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Life As An HIV/Aids Counselor - Becoming a Mental Health Counselor for a patient with HIV/Aids is a position of dignity that can be often skewed or unwarranted due to the negative realm our society has placed upon the diagnosis. The main function of the HIV/Aids counselor is to be supportive of his or her infected and affected clients, to listen to their problems and to empower them to solve their problems and better their lives. These abilities can come easy for some; harder for others. I, as an HIV/Aids counselor, will embrace my future clients that seek my services....   [tags: Counseling ]
:: 1 Works Cited
1043 words
(3 pages)
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Spread of HIV Aids - Aids is becoming a very common disease throughout the World. The disease is growing more and more as the years go by. There are many ways to prevent Aids but many choose not too. I will be talking about the facts and figures of Aids. The history behind the disease Aids, and the origins the disease Aids follows. Just over 30 years ago, Aids became one of the leading killing disease worldwide. In the early years of the Aids many people feared it. Aids is common and with lots of money scientist finally found the cure to Aids....   [tags: Disease, Prevention, Facts and Figures]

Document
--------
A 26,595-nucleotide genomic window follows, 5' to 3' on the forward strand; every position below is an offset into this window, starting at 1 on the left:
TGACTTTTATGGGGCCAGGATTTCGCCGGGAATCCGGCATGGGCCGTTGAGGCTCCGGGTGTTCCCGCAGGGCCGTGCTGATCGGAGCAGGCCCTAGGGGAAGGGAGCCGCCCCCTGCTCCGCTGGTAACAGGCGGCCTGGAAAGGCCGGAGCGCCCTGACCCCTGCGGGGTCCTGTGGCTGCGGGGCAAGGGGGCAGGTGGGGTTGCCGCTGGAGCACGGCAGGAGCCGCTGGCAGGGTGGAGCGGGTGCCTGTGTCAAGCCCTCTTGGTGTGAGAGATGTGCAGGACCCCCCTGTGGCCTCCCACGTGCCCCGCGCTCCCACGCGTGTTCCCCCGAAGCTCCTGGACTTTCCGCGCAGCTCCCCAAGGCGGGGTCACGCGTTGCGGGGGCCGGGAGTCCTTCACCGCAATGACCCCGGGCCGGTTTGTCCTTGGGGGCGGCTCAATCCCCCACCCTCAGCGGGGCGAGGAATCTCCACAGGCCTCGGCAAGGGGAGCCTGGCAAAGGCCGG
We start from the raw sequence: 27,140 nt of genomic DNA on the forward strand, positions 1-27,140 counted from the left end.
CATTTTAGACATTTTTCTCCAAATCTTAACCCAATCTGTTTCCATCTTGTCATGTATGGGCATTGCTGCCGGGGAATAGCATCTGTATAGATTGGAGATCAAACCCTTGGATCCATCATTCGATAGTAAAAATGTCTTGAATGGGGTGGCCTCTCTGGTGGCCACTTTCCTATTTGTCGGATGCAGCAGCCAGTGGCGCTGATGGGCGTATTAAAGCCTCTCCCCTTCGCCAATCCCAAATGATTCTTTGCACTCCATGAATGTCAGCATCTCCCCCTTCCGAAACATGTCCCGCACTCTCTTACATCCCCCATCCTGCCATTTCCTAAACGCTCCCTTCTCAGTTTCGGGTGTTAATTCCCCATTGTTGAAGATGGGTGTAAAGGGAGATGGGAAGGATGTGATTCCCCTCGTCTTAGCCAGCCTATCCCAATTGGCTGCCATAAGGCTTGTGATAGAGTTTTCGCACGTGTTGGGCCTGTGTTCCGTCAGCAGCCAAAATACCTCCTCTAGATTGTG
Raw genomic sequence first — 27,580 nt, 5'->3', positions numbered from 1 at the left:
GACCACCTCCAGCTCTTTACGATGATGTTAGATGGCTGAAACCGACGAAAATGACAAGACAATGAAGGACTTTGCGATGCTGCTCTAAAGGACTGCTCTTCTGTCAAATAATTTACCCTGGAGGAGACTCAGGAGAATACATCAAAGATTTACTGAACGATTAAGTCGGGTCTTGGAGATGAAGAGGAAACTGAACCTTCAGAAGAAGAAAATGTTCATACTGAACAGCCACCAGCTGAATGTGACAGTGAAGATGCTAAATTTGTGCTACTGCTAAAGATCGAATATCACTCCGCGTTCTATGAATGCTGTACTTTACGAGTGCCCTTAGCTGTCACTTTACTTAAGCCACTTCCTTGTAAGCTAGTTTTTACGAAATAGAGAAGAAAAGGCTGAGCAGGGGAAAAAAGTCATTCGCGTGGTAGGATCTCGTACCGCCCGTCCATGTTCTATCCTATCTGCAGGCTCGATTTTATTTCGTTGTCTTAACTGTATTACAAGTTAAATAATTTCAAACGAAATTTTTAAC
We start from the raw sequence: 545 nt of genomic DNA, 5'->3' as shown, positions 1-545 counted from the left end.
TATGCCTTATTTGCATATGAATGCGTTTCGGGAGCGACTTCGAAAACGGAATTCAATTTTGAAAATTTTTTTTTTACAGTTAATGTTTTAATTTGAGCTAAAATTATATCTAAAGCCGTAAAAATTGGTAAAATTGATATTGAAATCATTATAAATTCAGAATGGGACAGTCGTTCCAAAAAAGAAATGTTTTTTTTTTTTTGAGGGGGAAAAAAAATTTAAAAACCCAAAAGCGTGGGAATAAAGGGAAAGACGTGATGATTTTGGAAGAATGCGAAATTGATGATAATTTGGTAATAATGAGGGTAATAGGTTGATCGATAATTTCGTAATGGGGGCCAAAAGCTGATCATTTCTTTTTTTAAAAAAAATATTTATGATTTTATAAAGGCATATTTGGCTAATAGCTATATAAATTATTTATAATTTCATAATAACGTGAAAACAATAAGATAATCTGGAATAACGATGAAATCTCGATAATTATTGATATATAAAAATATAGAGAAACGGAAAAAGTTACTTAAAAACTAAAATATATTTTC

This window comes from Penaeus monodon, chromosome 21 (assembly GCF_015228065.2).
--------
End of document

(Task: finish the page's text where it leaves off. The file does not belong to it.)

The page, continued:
:: 15 Works Cited
1248 words
(3.6 pages)
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HDI and HIV AIDS Namibia - On the rest of the years (2010-2012) the situation is not different from the comparison established between 2005 and 2009. African countries having abysmal gap between them and the European countries. The European level of prevalence does not even reach the one percent while in the African countries, the HIV prevalence is rampant. It is important to note that the correlation calculation for these last three years has just kept increasing: 95% in 2010, 96% in 2011 and 98% for 2012. An utterly strong correlation between HDI and HIV....   [tags: pandemic, namibia africa]
:: 17 Works Cited
1003 words
(2.9 pages)